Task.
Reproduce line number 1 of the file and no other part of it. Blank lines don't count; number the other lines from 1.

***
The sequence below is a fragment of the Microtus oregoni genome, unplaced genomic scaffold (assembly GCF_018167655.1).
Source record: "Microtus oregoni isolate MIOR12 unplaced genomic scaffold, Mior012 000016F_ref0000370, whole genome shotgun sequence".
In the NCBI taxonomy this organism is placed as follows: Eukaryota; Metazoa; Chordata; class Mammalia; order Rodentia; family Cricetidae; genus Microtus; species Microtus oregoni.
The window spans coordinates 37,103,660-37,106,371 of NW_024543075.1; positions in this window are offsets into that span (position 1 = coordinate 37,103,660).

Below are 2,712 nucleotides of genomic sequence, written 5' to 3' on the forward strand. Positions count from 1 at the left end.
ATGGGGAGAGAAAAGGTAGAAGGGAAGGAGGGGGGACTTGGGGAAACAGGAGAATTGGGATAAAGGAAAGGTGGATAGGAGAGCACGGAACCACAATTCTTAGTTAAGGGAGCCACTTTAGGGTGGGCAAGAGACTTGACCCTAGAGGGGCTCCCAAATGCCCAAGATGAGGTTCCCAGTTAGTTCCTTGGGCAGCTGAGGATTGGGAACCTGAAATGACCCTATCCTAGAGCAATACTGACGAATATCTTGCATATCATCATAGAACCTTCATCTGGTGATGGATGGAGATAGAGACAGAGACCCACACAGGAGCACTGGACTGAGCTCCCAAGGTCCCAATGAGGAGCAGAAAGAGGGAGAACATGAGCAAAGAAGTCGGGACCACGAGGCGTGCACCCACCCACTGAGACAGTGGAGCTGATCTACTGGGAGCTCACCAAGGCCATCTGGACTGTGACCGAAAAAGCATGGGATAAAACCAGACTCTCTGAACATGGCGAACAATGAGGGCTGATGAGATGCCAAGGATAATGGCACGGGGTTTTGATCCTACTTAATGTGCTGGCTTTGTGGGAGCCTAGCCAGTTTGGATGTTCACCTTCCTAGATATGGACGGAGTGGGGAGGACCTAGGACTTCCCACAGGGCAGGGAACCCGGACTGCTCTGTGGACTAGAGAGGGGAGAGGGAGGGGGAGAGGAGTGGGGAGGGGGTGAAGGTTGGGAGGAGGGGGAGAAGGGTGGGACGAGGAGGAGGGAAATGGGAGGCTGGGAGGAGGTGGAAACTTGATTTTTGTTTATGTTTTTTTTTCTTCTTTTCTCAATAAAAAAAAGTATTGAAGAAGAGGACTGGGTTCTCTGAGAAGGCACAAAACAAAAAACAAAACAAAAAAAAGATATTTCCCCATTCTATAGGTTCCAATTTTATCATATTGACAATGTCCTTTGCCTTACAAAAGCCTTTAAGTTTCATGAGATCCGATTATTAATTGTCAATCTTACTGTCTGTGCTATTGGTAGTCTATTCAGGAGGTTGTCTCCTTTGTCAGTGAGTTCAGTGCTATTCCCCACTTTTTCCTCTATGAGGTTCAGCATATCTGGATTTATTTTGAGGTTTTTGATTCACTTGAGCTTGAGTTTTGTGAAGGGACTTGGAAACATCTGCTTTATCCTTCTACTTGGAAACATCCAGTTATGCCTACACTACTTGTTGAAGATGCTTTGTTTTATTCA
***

The sequence below is a fragment of the Microtus oregoni genome, unplaced genomic scaffold (assembly GCF_018167655.1).